The tree-mendously cheerful cabin is Buddy the Elf’s dream home. Everything — from the living room and kitchen to the two bedrooms to the upstairs sleeping loft — is decked with red and green, greenery, lights, snowmen and such. Even the two bathrooms, which offer wintery soap products, are similarly spruced.

Just admiring all the “St. Nick-nacks” is a pastime in itself at Christmas Tree Lane, but there’s more mirth to be

A roaring TV fire in the living room and Christmas tunes greet visitors to Christmas Tree Lane’s cabin.

had! Shelves of board games offer hours of indoor enjoyment.

And there’s plenty of outdoor amusement available: strolling the grounds, rocking on the front porch and playing games like a Christmas-themed bean bag toss.

After, it’s time to cook dinner to enjoy on holiday plates and platters (or maybe drive to town for takeout), roast marshmallows (always stocked in the kitchen) and watch a Christmas movie or two from a large family-friendly collection. Then it’s time to call it a silent night and get nestled all snug in Christmas-quilt-covered beds with visions of sugar plums dancing in heads.

Such is a typical cabin stay from January through October. And the Lanes say the cabin regularly stays full of

holly-jolly Christmas connoisseurs seeking a Hallmark Channel-like getaway.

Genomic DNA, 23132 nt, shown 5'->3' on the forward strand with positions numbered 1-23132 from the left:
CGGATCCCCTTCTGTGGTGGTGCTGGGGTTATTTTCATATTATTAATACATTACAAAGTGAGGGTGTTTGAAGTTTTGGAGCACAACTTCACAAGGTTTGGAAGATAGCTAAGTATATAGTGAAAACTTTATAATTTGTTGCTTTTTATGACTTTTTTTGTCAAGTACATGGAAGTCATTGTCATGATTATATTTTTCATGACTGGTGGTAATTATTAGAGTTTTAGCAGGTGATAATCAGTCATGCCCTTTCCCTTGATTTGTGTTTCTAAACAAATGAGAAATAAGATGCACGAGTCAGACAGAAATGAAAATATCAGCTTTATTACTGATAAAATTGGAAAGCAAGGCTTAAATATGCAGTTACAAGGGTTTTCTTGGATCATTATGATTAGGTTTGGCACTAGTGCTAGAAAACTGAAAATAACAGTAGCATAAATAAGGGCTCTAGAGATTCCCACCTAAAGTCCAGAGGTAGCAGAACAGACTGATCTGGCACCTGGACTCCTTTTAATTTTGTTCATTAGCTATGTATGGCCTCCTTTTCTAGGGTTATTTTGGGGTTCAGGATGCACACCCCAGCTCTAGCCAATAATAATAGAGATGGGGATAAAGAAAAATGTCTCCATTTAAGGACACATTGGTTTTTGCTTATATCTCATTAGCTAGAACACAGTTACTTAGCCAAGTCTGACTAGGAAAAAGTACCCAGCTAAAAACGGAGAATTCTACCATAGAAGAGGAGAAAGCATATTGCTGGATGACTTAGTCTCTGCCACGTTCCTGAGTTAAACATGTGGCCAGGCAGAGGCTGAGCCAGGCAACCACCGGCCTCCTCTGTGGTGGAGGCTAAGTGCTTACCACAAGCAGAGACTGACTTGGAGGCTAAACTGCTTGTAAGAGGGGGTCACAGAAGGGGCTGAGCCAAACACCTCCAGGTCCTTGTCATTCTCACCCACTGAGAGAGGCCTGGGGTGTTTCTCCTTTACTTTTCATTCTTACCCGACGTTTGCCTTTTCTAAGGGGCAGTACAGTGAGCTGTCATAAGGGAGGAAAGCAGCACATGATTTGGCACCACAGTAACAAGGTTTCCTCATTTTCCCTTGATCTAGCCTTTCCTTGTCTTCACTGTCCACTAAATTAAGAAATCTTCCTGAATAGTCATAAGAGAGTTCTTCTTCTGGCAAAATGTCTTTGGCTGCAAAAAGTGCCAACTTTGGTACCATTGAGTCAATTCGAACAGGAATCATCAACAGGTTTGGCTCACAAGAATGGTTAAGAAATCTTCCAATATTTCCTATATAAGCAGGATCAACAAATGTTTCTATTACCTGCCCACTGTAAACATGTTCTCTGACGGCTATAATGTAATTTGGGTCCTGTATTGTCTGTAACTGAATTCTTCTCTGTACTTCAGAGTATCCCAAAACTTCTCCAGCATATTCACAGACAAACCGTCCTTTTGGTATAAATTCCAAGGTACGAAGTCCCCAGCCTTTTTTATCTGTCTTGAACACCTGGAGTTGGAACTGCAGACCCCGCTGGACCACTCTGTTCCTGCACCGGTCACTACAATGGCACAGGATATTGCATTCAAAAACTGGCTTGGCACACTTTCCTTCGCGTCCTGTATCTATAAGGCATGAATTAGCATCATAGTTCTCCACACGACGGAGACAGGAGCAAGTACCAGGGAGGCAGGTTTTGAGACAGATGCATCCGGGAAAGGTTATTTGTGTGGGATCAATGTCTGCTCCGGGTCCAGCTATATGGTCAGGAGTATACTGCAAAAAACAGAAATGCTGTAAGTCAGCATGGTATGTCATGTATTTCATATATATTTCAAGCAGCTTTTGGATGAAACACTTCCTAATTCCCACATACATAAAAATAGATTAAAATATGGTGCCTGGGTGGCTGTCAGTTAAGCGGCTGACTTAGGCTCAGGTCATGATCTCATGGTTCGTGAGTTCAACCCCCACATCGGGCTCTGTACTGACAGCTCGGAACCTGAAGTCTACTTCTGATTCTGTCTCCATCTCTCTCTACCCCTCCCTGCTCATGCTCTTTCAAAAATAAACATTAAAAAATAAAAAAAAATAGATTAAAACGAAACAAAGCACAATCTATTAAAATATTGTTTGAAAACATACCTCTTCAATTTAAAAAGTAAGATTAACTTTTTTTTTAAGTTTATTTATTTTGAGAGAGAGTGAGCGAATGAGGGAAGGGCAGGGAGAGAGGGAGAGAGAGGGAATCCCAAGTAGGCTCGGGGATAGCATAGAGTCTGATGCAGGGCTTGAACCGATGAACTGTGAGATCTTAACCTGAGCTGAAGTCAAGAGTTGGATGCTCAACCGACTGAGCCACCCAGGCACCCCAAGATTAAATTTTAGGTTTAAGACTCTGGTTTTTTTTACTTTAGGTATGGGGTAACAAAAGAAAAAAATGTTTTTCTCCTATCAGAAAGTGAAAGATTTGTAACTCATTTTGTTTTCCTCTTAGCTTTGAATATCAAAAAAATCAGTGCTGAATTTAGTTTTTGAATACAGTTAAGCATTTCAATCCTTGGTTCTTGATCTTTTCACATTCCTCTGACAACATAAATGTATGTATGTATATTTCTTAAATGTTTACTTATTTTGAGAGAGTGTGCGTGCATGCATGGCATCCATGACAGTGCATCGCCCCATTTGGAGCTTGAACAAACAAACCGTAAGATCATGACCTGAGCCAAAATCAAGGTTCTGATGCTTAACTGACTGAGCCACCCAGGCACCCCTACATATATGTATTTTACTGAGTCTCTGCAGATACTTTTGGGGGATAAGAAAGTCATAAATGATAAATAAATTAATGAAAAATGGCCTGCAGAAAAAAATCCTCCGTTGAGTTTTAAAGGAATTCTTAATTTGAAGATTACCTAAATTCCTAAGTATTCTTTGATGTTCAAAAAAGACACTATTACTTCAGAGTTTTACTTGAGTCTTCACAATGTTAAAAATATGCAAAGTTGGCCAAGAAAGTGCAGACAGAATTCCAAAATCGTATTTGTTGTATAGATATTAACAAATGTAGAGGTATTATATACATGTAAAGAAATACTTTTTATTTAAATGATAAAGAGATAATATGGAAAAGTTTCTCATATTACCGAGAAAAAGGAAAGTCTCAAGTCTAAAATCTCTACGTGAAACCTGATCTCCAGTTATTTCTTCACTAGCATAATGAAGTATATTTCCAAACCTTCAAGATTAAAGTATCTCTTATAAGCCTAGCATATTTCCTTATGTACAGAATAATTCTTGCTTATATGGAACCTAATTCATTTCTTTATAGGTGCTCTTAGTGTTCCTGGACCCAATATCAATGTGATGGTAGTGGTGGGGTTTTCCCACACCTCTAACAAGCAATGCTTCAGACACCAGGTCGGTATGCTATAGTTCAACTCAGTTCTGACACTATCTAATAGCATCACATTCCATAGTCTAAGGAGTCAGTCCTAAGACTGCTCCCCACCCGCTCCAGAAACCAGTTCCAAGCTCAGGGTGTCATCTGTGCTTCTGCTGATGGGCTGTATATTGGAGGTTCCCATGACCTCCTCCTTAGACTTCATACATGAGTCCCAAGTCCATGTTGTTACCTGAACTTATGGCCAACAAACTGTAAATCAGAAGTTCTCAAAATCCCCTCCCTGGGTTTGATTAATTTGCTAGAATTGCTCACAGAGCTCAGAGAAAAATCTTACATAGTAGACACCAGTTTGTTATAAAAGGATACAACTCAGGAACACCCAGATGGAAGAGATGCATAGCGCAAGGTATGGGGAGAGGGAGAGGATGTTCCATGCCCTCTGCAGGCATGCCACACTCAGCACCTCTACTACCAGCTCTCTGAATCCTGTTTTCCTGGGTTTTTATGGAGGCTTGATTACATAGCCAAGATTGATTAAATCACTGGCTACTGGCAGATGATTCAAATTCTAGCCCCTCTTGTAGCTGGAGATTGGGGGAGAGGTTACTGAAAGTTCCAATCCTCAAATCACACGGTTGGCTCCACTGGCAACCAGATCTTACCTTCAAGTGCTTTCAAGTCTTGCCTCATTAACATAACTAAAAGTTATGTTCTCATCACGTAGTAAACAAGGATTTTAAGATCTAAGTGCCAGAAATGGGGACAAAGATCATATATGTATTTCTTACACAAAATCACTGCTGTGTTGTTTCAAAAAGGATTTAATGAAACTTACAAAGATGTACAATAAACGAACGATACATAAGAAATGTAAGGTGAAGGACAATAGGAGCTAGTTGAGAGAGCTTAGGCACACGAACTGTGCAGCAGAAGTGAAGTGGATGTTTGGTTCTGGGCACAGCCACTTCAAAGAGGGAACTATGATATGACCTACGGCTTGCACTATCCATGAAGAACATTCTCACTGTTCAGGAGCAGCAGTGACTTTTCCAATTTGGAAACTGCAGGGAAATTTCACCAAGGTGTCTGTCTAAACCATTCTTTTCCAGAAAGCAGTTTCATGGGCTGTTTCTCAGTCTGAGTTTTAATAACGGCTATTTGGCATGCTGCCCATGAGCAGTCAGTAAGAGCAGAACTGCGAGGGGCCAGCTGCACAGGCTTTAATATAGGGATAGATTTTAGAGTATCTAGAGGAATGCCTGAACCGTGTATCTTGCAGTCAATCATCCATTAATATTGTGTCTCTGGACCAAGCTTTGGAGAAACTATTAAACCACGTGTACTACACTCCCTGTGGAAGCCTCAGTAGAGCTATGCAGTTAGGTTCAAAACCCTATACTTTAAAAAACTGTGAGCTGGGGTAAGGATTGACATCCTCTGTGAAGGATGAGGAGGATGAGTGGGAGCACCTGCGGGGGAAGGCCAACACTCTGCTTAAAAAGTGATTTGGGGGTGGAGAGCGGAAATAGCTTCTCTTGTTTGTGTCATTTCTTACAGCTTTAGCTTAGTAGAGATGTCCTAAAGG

Jim says, “We have another (rental) place in Fort Smith that’s an apartment, and what we’ve found is that up there is sort of a substitute for a hotel. … But this is more of a destination. So they see the Christmas theme, they’re wild about Christmas and say, ‘Oh, we’ve got to go stay.’”

Karen adds, “And we’re always surprised. Of course there are things they can drive to. There’s Mount Magazine, there are the rivers … places where they can canoe and hike and ATV. But we’re not there. We’re in the middle of nowhere, and there are no restaurants. You have to drive 10 minutes to get to a store.”

For many, that remoteness is appealing. Jim says, “It’s part of the charm.”

Also part of the charm is reading through the cabin’s guestbook filled with notes of gratitude. Like this one from a Monroe, Louisiana, family who stayed for a week in mid-October for a delayed anniversary trip.

“Thank you for having a true slice of heaven for us Christmas-loving people! Those of us who try and celebrate Christmas all year because it makes everyone a little kinder and smile more.

Christmas Tree Lane’s Christmas-themed cabin, complete with trees and lights, board games and a sleigh full of blankets, is available for guests to rent January through October.